The Anti-Defamation League’s Philadelphia branch has a new executive director in Andrew Goretsky.
ADL Philadelphia announced the decision in a Jan. 10 press release, and Goretsky started in his new role on Jan. 24. He replaced Shira Goodman, who led the regional office for two years before moving to a new position as director of campaigns and outreach for the ADL’s national office.
Goretsky, 48, lives in Whitemarsh Township and spent the last six-plus years working as the dean of students for Arcadia University. He wants to lead the local ADL chapter because of the recent increase in “antisemitism, hate in all its forms and extremism,” he said.
“My son, Ari Shawn, is 10 and when I think about him, his friends and all children, I want a better world for him/them,” Goretsky added.
ADL Philadelphia is one of 25 regional ADL branches across the United States, along with the national office that is known for its annual report on antisemitic incidents. The local office serves “eastern Pennsylvania, southern New Jersey and the entire state of Delaware,” according to the press release announcing Goretsky’s hiring.
In that release, organization officials praised Goretsky’s experience working to promote diversity.
At Arcadia, he advanced the values of “justice, equity, diversity and inclusion through daily interactions with students, faculty and staff,” the release said.
Pre-Arcadia, Goretsky served on the diversity and inclusion committee at George Washington University and the Native American Special Interest Residential Community at the University of Massachusetts Amherst. He also helped students with learning differences at Landmark College in Vermont.
“We are excited for Andrew to lead ADL’s efforts to combat antisemitism and bigotry of all forms in the Philadelphia region,” said Hope Comisky, ADL Philadelphia’s regional board chair. “Andrew has a reputation as a dedicated strategic leader, educator and administrator.”
The new leader is taking over a strong organization, according to his predecessor. Under Goodman, ADL Philadelphia increased the number of schools participating in its No Place for Hate program. Now, more than 200 institutions in the region use the “school climate improvement framework,” as the ADL’s website describes it.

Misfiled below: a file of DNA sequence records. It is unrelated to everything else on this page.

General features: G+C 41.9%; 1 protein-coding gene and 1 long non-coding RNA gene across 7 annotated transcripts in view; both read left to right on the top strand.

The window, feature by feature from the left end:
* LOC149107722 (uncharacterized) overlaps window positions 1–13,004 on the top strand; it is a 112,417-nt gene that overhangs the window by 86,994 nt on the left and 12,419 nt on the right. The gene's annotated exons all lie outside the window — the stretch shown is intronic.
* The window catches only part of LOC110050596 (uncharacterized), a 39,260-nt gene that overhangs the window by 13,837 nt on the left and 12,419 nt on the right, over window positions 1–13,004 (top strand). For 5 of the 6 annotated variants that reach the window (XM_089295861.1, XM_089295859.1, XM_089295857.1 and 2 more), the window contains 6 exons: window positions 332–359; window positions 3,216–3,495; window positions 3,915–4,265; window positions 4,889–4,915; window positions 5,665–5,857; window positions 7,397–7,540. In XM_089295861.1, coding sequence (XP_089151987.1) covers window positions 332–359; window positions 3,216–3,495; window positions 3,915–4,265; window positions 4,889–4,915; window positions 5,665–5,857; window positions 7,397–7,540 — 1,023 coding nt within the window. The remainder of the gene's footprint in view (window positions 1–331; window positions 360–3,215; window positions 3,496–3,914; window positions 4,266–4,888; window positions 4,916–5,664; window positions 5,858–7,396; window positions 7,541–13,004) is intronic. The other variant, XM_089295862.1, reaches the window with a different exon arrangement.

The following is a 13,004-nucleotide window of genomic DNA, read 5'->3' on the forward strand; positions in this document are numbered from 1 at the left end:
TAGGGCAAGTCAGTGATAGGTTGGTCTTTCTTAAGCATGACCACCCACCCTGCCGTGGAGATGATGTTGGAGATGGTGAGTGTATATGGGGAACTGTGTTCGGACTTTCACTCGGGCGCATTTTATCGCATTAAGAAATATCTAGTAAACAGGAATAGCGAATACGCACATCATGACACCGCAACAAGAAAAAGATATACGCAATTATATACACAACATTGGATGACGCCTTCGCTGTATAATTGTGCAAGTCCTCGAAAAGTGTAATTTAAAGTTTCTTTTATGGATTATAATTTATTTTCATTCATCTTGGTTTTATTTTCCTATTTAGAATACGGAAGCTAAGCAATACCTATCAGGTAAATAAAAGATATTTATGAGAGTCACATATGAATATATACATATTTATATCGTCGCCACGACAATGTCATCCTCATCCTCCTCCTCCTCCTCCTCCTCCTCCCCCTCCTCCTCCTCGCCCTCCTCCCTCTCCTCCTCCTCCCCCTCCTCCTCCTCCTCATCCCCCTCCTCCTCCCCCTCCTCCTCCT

Goodman also said that, despite working from home since the start of the pandemic, her regional office continued to increase the amount of money it raised on an annual basis.
“That means people believe in that work,” she added.
Goretsky hopes to build on Goodman’s progress, but he knows he won’t do that overnight. He plans to spend his first three months getting to know his staff of 12 and institutional leaders in the region.
The new director’s long-term goal is to continue building relationships with “synagogues, law enforcement, legislators, school administrations and others,” he said.
During the Jan. 15 hostage situation at Congregation Beth Israel in Colleyville, Texas, it was pre-existing relationships that helped the four hostages escape unharmed, according to Goretsky. In an interview with CBS News on Jan. 17, Beth Israel Rabbi Charlie Cytron-Walker said courses with the FBI, ADL and Colleyville Police Department taught synagogue leaders what to do in that situation.
“What we learned from the hostage situation in Texas was how important it was that these relationships were already strong so that we didn’t have to start building them only in a time of crisis,” Goretsky said.
But Goretsky also understands that hate is now multidimensional. Since young people spend much of their time online, that’s where they often see expressions of antisemitism.
The way to combat that, according to Goretsky, is the same way you would combat it in physical reality: Teach young people to know the signs.
When the director was 7- or 8-years-old, he was given a magazine by some kids in his neighborhood. He brought it home and showed it to his mom. She saw that it was called PennySaver and then had to explain antisemitism to him.
Goretsky suddenly understood why the kids ran off laughing after handing him the magazine.
The same kind of incident happens when kids today are playing video games or on social media. He said it’s their job to do what young Goretsky did and tell an adult; then, it’s the adult’s job to play the role of Goretsky’s mom.
Through No Place for Hate and other educational programs, ADL Philadelphia can play the role of adult for the entire region.
“If we’re doing our job well, we will see an increase in reports because people will know to report to us,” Goretsky said. “I’m more concerned about incidents of hate, bias and extremism that no one reports.”
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